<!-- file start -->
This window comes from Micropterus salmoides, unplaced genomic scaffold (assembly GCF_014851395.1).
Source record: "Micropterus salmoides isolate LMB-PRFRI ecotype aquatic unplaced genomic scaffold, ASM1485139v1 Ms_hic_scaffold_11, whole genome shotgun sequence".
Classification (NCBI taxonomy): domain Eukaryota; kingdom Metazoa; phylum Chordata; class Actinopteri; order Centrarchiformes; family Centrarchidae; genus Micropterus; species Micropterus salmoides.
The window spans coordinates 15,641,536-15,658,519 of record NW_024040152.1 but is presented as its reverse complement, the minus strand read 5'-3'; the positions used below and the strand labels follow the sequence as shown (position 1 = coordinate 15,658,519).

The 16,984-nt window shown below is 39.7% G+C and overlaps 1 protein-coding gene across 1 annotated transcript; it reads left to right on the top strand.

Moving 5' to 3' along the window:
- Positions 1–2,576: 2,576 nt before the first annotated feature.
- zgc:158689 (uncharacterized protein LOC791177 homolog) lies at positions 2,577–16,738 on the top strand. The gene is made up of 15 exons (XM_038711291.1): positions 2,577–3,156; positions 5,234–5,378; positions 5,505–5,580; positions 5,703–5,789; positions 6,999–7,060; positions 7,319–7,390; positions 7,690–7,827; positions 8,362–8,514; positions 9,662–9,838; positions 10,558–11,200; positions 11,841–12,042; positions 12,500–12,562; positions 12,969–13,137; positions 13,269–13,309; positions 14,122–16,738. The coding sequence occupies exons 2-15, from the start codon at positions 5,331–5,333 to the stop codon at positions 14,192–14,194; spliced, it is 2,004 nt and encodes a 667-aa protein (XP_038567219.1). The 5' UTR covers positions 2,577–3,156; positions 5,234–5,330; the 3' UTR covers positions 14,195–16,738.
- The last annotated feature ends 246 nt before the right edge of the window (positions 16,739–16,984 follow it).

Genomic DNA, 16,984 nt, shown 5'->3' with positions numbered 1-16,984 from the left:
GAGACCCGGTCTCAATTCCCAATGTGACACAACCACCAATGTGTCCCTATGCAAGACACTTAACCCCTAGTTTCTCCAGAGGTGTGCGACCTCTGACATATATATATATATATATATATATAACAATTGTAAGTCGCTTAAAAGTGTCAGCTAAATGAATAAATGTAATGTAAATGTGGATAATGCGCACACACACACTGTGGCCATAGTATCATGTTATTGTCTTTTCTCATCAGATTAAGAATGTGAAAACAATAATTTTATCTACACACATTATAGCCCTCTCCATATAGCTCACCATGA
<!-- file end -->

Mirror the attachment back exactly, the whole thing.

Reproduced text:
This window comes from Micropterus salmoides, unplaced genomic scaffold (assembly GCF_014851395.1).
Source record: "Micropterus salmoides isolate LMB-PRFRI ecotype aquatic unplaced genomic scaffold, ASM1485139v1 Ms_hic_scaffold_11, whole genome shotgun sequence".
Classification (NCBI taxonomy): domain Eukaryota; kingdom Metazoa; phylum Chordata; class Actinopteri; order Centrarchiformes; family Centrarchidae; genus Micropterus; species Micropterus salmoides.
The window spans coordinates 15,641,536-15,658,519 of record NW_024040152.1 but is presented as its reverse complement, the minus strand read 5'-3'; the positions used below and the strand labels follow the sequence as shown (position 1 = coordinate 15,658,519).

The 16,984-nt window shown below is 39.7% G+C and overlaps 1 protein-coding gene across 1 annotated transcript; it reads left to right on the top strand.

Moving 5' to 3' along the window:
- Positions 1–2,576: 2,576 nt before the first annotated feature.
- zgc:158689 (uncharacterized protein LOC791177 homolog) lies at positions 2,577–16,738 on the top strand. The gene is made up of 15 exons (XM_038711291.1): positions 2,577–3,156; positions 5,234–5,378; positions 5,505–5,580; positions 5,703–5,789; positions 6,999–7,060; positions 7,319–7,390; positions 7,690–7,827; positions 8,362–8,514; positions 9,662–9,838; positions 10,558–11,200; positions 11,841–12,042; positions 12,500–12,562; positions 12,969–13,137; positions 13,269–13,309; positions 14,122–16,738. The coding sequence occupies exons 2-15, from the start codon at positions 5,331–5,333 to the stop codon at positions 14,192–14,194; spliced, it is 2,004 nt and encodes a 667-aa protein (XP_038567219.1). The 5' UTR covers positions 2,577–3,156; positions 5,234–5,330; the 3' UTR covers positions 14,195–16,738.
- The last annotated feature ends 246 nt before the right edge of the window (positions 16,739–16,984 follow it).

Genomic DNA, 16,984 nt, shown 5'->3' with positions numbered 1-16,984 from the left:
GAGACCCGGTCTCAATTCCCAATGTGACACAACCACCAATGTGTCCCTATGCAAGACACTTAACCCCTAGTTTCTCCAGAGGTGTGCGACCTCTGACATATATATATATATATATATATATAACAATTGTAAGTCGCTTAAAAGTGTCAGCTAAATGAATAAATGTAATGTAAATGTGGATAATGCGCACACACACACTGTGGCCATAGTATCATGTTATTGTCTTTTCTCATCAGATTAAGAATGTGAAAACAATAATTTTATCTACACACATTATAGCCCTCTCCATATAGCTCACCATGA